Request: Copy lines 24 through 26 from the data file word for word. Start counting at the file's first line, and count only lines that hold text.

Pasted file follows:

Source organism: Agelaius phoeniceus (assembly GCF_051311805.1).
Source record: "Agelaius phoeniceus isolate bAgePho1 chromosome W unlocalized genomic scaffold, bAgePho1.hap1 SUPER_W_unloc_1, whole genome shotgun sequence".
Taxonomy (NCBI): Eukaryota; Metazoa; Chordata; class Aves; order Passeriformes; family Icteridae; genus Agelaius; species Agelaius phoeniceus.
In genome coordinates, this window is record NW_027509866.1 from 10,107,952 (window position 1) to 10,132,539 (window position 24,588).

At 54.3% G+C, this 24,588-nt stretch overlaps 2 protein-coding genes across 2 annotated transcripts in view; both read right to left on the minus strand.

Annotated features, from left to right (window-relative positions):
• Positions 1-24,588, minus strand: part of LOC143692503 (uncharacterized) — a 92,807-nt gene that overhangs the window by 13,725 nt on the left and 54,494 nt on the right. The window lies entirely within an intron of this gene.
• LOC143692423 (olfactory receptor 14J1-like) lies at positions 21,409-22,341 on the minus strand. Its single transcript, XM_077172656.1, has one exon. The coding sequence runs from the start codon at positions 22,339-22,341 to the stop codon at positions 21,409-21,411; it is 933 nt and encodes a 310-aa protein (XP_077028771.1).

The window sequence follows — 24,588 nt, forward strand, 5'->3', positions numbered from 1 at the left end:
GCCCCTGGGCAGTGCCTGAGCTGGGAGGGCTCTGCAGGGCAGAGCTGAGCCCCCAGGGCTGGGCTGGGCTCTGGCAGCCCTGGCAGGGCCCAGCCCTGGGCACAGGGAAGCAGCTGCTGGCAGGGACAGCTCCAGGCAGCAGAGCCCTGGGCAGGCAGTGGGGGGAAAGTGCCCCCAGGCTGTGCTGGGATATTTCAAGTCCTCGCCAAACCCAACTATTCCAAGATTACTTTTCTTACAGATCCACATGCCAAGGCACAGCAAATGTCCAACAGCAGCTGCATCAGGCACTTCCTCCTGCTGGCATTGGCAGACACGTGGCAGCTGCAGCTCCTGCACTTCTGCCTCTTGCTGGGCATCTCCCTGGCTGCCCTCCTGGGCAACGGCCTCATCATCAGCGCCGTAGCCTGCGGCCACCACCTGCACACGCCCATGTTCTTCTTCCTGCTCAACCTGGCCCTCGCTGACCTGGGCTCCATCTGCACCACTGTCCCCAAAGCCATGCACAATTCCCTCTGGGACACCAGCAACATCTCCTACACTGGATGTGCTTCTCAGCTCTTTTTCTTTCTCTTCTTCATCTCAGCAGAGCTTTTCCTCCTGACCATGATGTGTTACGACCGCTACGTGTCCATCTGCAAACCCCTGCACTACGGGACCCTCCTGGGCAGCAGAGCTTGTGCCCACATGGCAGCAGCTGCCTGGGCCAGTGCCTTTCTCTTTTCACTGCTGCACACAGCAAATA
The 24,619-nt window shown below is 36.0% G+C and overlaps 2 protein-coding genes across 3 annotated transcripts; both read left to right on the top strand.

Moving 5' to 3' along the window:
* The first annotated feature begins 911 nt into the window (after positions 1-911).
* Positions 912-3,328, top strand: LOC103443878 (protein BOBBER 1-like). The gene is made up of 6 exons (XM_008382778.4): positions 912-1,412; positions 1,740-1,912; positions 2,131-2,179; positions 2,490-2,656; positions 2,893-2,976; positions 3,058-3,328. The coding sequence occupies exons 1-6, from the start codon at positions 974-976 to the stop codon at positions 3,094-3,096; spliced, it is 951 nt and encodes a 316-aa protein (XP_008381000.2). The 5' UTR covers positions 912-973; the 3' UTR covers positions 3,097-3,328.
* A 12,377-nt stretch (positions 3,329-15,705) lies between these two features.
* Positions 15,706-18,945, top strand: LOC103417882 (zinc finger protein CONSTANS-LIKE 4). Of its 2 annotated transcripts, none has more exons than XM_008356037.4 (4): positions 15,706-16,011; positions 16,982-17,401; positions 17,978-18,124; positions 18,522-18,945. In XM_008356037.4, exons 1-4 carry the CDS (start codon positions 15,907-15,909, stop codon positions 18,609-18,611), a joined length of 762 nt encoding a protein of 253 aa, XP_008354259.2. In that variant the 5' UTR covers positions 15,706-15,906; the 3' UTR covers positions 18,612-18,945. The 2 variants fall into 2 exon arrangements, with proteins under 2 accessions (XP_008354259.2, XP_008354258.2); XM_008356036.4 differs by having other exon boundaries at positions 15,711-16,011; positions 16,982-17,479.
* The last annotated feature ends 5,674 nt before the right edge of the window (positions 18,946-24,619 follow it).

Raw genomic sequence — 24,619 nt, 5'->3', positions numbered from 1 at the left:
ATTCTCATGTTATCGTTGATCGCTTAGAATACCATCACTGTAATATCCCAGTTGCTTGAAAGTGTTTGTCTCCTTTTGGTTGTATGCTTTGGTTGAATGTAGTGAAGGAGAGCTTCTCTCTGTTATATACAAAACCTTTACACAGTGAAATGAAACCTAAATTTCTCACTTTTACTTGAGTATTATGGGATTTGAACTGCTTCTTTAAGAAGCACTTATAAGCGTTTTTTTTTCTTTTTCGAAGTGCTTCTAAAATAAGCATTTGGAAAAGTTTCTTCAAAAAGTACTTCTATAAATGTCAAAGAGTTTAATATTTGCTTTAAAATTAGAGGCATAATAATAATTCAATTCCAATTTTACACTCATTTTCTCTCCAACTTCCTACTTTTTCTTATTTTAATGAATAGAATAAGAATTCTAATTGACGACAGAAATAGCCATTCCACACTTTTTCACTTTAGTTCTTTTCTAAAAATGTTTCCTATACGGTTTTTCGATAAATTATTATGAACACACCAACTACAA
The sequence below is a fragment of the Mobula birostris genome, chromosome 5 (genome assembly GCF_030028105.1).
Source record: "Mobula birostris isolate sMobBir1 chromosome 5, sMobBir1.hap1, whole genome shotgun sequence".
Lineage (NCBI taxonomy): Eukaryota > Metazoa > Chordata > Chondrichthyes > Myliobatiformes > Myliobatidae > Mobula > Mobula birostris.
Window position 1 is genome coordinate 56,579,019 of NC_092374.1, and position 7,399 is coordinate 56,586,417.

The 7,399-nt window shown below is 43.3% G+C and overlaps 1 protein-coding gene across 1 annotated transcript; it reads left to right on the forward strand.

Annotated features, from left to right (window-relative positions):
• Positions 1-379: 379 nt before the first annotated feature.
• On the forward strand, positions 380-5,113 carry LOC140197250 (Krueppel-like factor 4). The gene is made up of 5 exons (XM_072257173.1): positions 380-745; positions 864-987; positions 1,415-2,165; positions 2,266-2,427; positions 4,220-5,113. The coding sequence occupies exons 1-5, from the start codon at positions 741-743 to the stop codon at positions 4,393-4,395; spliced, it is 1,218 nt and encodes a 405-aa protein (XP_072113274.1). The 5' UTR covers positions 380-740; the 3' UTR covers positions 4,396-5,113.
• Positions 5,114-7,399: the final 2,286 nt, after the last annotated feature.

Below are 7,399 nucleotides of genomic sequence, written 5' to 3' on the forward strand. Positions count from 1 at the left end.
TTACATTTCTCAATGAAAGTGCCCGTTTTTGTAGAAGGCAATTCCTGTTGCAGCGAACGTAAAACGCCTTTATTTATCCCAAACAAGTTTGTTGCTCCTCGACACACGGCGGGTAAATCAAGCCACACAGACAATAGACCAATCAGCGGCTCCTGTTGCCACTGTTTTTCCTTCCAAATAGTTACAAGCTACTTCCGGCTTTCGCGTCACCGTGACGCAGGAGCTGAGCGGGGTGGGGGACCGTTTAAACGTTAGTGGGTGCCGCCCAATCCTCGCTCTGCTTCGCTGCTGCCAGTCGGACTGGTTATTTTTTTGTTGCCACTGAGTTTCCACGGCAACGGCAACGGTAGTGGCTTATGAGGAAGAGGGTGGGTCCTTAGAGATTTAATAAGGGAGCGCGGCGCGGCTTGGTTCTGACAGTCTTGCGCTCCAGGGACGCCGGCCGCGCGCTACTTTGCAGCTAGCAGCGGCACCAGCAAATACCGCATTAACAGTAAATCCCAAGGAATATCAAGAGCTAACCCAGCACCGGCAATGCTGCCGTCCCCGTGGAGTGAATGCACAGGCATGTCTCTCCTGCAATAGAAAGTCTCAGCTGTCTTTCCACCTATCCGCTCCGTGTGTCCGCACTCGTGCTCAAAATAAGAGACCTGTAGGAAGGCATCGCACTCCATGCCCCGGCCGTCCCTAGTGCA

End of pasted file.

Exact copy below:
The 7,399-nt window shown below is 43.3% G+C and overlaps 1 protein-coding gene across 1 annotated transcript; it reads left to right on the forward strand.

Annotated features, from left to right (window-relative positions):
• Positions 1-379: 379 nt before the first annotated feature.